This is where it gets confusing.

They call this product an “all-vegetable shortening.” Soybeans and palm fruit (the oil is derived from the pulp of the fruit) are not vegetables. Incidentally, cottonseed oil also doesn’t come from vegetables. Vegetables don’t make oil. Corn is a grain. Soy is a grain. Olives are fruits. Coconuts are fruits. Flax and hemp? Seeds. Carrots and celery? Nope… No oil (though you can get oil from the seeds of carrots- great for sunshine).

So then why use Crisco? To make pastries flakey, of course.  This is a requirement of a happy life, right? What would we do without a flaky pie crust?

We likely wouldn’t be abusing the planet to grow the crops needed to create these oils which includes deforesting sacred lands, displacing indigenous people, losing biodiversity and increasing air pollution with insane levels of carbon emissions.

Without flakey pie crusts, we also might be that little bit healthier.

Gram for gram, fat is fat – whether it comes from coconuts, cows, olives, chemistry experiments, or chemical-laden, genetically modified soy and cotton crops.

There is no caloric difference, but there is a huge quality difference in terms of what you get for every calorie.

You can choose real, unprocessed fats and get nutritional benefit, increased vitamin D absorption, anti-viral and anti-bacterial benefits, vitamin K2 (from butter- essential for dental health), improved nervous system function, improved hormone regulation, healthier skin and hair, and an overall improved mood and libido.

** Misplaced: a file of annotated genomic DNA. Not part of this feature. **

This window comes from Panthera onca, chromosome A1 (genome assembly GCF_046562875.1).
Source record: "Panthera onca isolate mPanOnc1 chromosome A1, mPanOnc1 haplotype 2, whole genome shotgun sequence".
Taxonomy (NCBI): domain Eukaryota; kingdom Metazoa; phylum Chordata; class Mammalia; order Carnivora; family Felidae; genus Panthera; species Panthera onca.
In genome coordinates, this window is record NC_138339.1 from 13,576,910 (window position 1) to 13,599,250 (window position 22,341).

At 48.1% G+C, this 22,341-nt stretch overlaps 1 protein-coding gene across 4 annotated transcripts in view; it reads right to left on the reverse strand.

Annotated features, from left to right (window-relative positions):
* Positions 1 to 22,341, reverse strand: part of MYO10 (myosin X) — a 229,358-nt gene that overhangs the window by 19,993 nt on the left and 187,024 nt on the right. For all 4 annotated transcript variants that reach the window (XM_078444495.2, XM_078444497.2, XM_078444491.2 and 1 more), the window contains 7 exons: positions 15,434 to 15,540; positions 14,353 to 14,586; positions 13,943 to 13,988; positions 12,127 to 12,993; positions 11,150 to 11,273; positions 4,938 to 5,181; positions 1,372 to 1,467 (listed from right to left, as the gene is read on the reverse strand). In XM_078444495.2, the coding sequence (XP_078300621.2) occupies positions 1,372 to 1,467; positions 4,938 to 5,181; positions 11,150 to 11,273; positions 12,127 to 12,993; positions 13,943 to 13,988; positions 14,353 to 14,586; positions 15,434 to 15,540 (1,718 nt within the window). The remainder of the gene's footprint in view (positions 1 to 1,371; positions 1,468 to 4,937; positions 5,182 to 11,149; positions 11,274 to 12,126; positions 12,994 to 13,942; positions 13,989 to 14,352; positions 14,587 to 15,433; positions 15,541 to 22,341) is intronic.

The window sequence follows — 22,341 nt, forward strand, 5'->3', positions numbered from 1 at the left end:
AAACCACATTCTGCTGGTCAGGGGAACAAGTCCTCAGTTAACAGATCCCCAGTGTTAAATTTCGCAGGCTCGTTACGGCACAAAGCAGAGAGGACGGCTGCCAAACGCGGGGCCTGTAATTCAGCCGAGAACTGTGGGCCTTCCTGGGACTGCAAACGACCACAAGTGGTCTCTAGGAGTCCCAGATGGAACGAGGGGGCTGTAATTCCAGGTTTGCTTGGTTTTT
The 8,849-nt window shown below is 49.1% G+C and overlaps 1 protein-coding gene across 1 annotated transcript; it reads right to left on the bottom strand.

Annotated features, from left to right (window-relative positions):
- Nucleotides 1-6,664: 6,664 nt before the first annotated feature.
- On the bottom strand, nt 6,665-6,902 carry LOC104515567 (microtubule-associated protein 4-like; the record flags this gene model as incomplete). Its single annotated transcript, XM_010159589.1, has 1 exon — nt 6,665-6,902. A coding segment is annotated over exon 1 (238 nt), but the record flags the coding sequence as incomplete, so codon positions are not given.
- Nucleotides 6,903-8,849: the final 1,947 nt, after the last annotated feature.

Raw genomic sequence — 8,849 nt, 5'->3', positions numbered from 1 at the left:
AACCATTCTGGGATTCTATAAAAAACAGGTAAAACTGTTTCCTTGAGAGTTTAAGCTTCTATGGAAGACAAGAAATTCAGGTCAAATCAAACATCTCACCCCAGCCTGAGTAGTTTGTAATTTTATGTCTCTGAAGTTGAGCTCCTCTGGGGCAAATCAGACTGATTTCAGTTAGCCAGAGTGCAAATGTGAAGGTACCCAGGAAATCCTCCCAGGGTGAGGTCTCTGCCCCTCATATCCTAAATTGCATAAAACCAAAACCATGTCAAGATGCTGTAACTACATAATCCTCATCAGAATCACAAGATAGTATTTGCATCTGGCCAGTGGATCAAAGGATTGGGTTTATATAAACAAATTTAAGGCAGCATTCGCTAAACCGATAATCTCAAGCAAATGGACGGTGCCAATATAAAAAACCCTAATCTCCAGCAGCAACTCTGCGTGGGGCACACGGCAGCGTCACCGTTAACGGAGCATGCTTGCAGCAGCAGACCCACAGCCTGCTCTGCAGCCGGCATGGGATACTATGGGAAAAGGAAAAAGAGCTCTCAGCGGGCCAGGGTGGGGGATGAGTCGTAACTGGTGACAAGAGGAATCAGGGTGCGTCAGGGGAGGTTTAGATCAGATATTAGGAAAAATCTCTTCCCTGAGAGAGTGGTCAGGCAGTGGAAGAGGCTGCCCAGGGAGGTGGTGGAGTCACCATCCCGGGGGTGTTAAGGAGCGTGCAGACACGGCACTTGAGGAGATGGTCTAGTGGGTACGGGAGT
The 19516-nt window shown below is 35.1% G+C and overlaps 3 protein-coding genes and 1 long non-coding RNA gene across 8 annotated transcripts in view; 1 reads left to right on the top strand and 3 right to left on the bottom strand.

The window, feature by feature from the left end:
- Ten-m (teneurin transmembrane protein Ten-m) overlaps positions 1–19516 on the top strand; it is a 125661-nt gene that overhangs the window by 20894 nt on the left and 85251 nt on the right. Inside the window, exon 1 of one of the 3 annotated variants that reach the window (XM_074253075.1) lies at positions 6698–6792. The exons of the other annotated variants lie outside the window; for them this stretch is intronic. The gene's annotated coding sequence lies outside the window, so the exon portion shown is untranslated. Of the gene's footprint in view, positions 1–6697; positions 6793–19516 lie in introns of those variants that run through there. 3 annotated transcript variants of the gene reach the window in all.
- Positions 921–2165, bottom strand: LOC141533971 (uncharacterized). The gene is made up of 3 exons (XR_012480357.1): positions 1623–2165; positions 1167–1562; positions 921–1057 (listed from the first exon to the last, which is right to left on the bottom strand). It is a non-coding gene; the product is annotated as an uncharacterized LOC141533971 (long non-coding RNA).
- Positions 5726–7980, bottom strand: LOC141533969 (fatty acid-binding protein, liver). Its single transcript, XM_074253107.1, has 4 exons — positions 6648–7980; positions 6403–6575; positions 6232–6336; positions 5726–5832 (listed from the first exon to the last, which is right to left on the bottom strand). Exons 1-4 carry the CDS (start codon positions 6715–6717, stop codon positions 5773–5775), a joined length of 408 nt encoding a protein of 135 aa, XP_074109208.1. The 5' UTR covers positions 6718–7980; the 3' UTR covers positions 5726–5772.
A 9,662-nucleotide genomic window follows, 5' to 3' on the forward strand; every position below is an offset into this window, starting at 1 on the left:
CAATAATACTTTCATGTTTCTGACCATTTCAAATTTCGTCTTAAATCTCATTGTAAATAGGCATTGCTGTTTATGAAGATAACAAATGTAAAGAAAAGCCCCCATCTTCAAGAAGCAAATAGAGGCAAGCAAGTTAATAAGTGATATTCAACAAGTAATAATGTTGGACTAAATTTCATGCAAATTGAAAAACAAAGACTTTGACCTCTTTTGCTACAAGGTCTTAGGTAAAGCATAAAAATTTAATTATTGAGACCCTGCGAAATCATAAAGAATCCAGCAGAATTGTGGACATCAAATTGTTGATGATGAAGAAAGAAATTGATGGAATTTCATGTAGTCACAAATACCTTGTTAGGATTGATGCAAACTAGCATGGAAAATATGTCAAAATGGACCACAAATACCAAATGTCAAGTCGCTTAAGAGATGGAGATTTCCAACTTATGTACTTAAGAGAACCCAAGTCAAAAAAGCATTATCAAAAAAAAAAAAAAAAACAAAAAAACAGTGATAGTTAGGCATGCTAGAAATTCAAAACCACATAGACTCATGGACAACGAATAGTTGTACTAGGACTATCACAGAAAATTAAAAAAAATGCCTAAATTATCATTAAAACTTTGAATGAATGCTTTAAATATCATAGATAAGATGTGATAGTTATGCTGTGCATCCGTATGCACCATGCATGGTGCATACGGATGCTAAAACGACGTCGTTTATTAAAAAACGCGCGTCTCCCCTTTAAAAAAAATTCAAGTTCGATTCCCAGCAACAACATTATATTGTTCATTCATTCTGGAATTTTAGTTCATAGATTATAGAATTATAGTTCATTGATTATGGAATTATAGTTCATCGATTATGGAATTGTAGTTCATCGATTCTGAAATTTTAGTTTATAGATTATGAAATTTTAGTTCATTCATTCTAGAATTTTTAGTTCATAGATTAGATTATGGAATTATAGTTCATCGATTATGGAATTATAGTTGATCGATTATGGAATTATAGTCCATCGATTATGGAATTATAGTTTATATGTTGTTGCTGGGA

Or you can choose hydrogenated, processed, chemical-filled fats and take on a hearty serving of increased risk of heart disease, diabetes, and cancer with a side helping of flakey pie crust.

Every choice counts and some choices are difficult to make. This one isn’t. Eat real food. Crisco just isn’t part of that club. Crisco? Crisco is just gross.

Meet Meghan Telpner

Megan
Meghan Telpner is a Toronto based nutritionista and sought after media personality thanks to her refreshingly humorous, engaging and real approach to healthy living. Her online cooking courses and health programs are improving the health of people around the world. Meghan’s book UnDiet, Eat Your Way to Vibrant Health will be released North America wide in April, 2013. Join Meghan’s community on twitter@MeghanTelpner, or on Facebook at Meghan Telpner Nutritionista. For more visit MeghanTelpner.com

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2 Responses to “If vegetables don’t make oil, what’s Crisco?”

  1. By Melissa on Jan 19, 2014

    I came to the same conclusion in 2012. I gave up white chocolate too because it is sugared crisco. Blech!

    [Reply]

  2. By Cherie Fuentes on Jan 23, 2014

    Saturated fats are the fatty acids that raise blood cholesterol and they are components of meats and dairy products, margarine, coconut and palm oil and others. Saturated fats are solid at room temperature. The body produces saturated fats alone so in fact it does not need to consume these fats at all.

    [Reply]